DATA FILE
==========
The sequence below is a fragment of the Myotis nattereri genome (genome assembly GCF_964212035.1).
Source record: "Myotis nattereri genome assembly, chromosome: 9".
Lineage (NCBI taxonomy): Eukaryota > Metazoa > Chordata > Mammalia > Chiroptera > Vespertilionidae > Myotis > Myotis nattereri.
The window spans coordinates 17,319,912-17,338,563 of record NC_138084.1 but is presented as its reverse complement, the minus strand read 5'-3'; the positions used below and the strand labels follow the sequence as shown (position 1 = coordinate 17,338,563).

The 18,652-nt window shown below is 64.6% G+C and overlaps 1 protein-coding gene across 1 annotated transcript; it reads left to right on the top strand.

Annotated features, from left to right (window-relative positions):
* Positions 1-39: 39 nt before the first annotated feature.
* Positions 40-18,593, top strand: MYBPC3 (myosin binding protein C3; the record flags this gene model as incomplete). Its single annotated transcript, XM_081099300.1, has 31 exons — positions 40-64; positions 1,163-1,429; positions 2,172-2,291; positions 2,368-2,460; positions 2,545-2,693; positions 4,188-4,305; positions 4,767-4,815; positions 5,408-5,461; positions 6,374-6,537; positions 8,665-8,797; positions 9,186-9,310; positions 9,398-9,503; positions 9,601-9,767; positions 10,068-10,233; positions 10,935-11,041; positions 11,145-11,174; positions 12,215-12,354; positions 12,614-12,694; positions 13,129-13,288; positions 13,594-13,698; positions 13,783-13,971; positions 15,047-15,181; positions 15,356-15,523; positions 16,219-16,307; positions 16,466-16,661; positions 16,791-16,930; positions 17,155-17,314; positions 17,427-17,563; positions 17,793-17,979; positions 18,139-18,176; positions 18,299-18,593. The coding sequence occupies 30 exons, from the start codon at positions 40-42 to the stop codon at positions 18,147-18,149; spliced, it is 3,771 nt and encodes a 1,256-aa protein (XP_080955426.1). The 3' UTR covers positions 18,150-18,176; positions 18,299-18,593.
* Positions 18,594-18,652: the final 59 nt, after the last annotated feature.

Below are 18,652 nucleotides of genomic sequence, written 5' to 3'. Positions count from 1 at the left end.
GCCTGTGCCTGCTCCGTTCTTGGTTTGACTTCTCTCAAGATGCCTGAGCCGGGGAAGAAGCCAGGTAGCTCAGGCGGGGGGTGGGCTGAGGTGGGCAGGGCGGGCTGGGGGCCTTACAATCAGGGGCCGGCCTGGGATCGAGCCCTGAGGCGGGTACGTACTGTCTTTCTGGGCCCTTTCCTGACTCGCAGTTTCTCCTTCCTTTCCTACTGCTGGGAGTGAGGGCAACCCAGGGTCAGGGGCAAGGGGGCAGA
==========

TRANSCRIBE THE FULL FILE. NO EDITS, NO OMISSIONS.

The sequence below is a fragment of the Myotis nattereri genome (genome assembly GCF_964212035.1).
Source record: "Myotis nattereri genome assembly, chromosome: 9".
Lineage (NCBI taxonomy): Eukaryota > Metazoa > Chordata > Mammalia > Chiroptera > Vespertilionidae > Myotis > Myotis nattereri.
The window spans coordinates 17,319,912-17,338,563 of record NC_138084.1 but is presented as its reverse complement, the minus strand read 5'-3'; the positions used below and the strand labels follow the sequence as shown (position 1 = coordinate 17,338,563).

The 18,652-nt window shown below is 64.6% G+C and overlaps 1 protein-coding gene across 1 annotated transcript; it reads left to right on the top strand.

Annotated features, from left to right (window-relative positions):
* Positions 1-39: 39 nt before the first annotated feature.
* Positions 40-18,593, top strand: MYBPC3 (myosin binding protein C3; the record flags this gene model as incomplete). Its single annotated transcript, XM_081099300.1, has 31 exons — positions 40-64; positions 1,163-1,429; positions 2,172-2,291; positions 2,368-2,460; positions 2,545-2,693; positions 4,188-4,305; positions 4,767-4,815; positions 5,408-5,461; positions 6,374-6,537; positions 8,665-8,797; positions 9,186-9,310; positions 9,398-9,503; positions 9,601-9,767; positions 10,068-10,233; positions 10,935-11,041; positions 11,145-11,174; positions 12,215-12,354; positions 12,614-12,694; positions 13,129-13,288; positions 13,594-13,698; positions 13,783-13,971; positions 15,047-15,181; positions 15,356-15,523; positions 16,219-16,307; positions 16,466-16,661; positions 16,791-16,930; positions 17,155-17,314; positions 17,427-17,563; positions 17,793-17,979; positions 18,139-18,176; positions 18,299-18,593. The coding sequence occupies 30 exons, from the start codon at positions 40-42 to the stop codon at positions 18,147-18,149; spliced, it is 3,771 nt and encodes a 1,256-aa protein (XP_080955426.1). The 3' UTR covers positions 18,150-18,176; positions 18,299-18,593.
* Positions 18,594-18,652: the final 59 nt, after the last annotated feature.

Below are 18,652 nucleotides of genomic sequence, written 5' to 3'. Positions count from 1 at the left end.
GCCTGTGCCTGCTCCGTTCTTGGTTTGACTTCTCTCAAGATGCCTGAGCCGGGGAAGAAGCCAGGTAGCTCAGGCGGGGGGTGGGCTGAGGTGGGCAGGGCGGGCTGGGGGCCTTACAATCAGGGGCCGGCCTGGGATCGAGCCCTGAGGCGGGTACGTACTGTCTTTCTGGGCCCTTTCCTGACTCGCAGTTTCTCCTTCCTTTCCTACTGCTGGGAGTGAGGGCAACCCAGGGTCAGGGGCAAGGGGGCAGA